Jet Blue Tarmac Delay
November 1, 2011 by staff
Jet Blue Tarmac Delay, JetBlue Airways and American Airlines are facing huge U.S. fines Monday, after many of its passengers sat for hours on planes stranded on a snow-covered runway at the airport in Connecticut this weekend.
The Department of Transportation Division of Aviation Consumer Protection opened an investigation Sunday asphalt JetBlue delays that occurred during the weekend, according to a statement. The Department is also looking at several possible delays.
Passengers from at least three planes and a plane JetBlue American Airlines say they were stranded on the tarmac at Bradley International Airport near Hartford, Connecticut, for seven hours or more after having been diverted from New York airports area on Saturday.
The ordeal continued after being left out and had to spend the night on cots and chairs in the terminal.
A spokeswoman for JetBlue, Victoria Lucia, confirmed in an email that six of its planes, carrying a total of 700 passengers were diverted to Hartford as a result of a “confluence of events”, including equipment failures in Newark and New York’s John F. Kennedy International Airport that prevented the aircraft landing in low visibility.
She declined to specify how long the aircraft sat on the track of Bradley, but noted that 17 companies other flights were also diverted to the airport.
Once the planes landed at Bradley, Lucia said intermittent power outages at the airport fueling and off the plane made difficult.
Heavy snow disrupted on Saturday, thousands of flights during the weekend. According to FlightAware.com, which controls air traffic, flight cancellations was 1261.
The storm also knocked out power lines, leaving millions without power and hinder the operations of the airport.
Andrew Carter, a reporter for the Sun Sentinel in Florida, en route to cover the Miami Dolphins game against the Giants in New York, departed from Fort Lauderdale to Newark Liberty at 9 am After being diverted to Hartford, the plane sat on the asphalt between about 1:30 pm and 9 pm, he said.
Carter said the team ran out of sandwiches and bottles of water in the final hours of the delay.
“The bathrooms were a backup. When you flushed, nothing would happen,” said
Kate Hanni, executive editor of FlyersRights.org, said he had received calls and emails from concerned passengers and family members in relation to at least four flights were stranded on the runway for up to 10 hours.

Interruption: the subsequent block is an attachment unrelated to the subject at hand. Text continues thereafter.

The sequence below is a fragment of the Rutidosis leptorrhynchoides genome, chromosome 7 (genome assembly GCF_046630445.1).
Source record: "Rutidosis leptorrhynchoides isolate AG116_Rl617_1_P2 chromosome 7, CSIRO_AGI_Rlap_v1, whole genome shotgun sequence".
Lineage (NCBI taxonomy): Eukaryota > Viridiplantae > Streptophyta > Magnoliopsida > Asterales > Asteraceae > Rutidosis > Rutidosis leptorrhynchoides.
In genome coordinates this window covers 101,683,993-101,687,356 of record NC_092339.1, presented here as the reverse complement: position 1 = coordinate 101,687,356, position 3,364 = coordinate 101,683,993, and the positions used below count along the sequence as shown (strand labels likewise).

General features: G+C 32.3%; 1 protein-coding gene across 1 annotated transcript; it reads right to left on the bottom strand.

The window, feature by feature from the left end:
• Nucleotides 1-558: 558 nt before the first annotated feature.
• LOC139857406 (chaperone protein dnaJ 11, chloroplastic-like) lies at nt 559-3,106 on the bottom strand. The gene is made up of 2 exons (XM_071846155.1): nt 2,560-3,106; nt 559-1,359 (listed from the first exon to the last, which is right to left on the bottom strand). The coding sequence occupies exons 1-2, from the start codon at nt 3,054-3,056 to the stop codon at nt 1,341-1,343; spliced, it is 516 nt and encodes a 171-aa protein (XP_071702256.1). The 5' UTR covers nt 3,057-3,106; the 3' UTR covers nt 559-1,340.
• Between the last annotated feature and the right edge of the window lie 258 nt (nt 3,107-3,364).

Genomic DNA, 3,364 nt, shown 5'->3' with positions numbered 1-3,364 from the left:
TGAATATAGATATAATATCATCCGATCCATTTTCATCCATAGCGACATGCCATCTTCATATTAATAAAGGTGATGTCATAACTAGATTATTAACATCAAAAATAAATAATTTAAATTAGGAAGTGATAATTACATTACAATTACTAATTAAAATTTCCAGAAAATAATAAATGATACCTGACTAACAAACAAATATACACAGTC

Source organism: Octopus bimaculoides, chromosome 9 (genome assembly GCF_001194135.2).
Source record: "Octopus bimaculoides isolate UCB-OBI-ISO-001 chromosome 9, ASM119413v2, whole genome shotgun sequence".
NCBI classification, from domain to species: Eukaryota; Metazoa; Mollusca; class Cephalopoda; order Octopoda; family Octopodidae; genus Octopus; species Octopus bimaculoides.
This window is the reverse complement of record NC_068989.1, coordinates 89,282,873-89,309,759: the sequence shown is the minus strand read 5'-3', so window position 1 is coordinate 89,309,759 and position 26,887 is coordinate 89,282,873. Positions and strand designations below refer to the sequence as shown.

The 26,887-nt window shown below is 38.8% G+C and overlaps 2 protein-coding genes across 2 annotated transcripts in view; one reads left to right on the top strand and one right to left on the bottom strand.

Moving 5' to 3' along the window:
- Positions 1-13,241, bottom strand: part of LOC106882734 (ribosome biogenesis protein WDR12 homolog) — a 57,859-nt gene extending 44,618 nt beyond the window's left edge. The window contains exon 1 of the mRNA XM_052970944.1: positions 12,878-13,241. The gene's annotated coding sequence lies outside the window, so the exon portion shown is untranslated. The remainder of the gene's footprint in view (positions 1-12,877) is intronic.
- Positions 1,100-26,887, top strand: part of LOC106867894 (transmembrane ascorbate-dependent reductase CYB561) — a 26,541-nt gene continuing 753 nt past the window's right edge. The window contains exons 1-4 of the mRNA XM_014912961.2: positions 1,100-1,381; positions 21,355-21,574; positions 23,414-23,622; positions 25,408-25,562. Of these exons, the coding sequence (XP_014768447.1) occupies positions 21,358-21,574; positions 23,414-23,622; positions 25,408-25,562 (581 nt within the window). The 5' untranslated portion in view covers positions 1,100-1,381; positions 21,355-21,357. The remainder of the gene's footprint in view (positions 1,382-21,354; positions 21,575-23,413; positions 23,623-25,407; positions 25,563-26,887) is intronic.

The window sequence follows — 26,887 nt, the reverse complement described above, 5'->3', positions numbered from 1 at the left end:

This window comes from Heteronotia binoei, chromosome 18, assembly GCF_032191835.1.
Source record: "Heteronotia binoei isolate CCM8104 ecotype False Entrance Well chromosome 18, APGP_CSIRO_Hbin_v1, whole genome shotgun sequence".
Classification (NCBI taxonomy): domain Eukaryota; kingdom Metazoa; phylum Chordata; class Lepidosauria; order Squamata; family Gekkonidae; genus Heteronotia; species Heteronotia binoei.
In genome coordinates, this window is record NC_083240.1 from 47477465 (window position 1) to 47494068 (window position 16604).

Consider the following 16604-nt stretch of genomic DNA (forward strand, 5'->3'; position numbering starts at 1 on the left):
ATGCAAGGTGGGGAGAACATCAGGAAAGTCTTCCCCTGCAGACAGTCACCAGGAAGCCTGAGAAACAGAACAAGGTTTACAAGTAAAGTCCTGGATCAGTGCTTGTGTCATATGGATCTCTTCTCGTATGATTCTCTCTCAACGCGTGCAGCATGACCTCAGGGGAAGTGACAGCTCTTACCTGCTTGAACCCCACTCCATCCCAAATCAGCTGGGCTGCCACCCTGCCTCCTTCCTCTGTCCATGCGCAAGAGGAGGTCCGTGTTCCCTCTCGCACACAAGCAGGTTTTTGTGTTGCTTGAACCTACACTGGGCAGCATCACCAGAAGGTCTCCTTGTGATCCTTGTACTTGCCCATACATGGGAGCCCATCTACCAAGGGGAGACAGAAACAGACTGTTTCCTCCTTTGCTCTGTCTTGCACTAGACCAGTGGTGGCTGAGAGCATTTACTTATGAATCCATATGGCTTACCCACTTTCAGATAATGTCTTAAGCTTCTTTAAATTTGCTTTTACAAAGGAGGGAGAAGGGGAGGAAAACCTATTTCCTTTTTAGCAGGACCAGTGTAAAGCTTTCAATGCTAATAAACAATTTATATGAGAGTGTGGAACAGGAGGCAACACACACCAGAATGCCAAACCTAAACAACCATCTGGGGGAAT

Brent Stanley and his wife were in one of those planes, an American Airlines flight that was aimed at JFK airport after takeoff from Charles de Gaulle airport in Paris.
After being diverted and land in Hartford at 2:30 pm, Stanley said the passengers were given several reasons why that is celebrated on the track, including the need to refuel and ice and the limited capacity of the airport management of international flights. He and his wife were eager to return home with their two small children in Lake Zurich, Illinois, but realized that was not so bad as parents who had children on the plane.
“There was a lady in front of us with a daughter aged 18 months,” said Stanley. “Another woman came to ask for diapers because we could not get our luggage.
After spending the night at the airport, Stanley was lucky to find two seats in a Sunday afternoon flight to Chicago. But the headache is not over, and his luggage on his way to JFK, because the airport Hartford team was not able to handle the international baggage, he said.
An American Airlines spokesman, Ed Martelle, said passengers were not allowed off the plane through customs at the airport. Martelle did not know the exact number of U.S. aircraft were diverted to Bradley or the time it sat on the tarmac.
Matt Shellenberger, who was on a JetBlue flight from Boston to John F. Kennedy said his plane was diverted to Bradley International and sat on the runway for seven hours.
The crew picked up the trash regularly and handed out water and snacks, and “everyone held their right,” he said. However, his frustration grew with every status update, the reasons for the delay was changing as the hours passed.
At first, passengers were told the plane was being refueled and would soon, Shellenberger said. Then they said it was icing. Then there was an emergency on another plane.
“They said they were the third plane of the line to reach the door at landfall,” he said. “Then we were on the plane for seven hours.”
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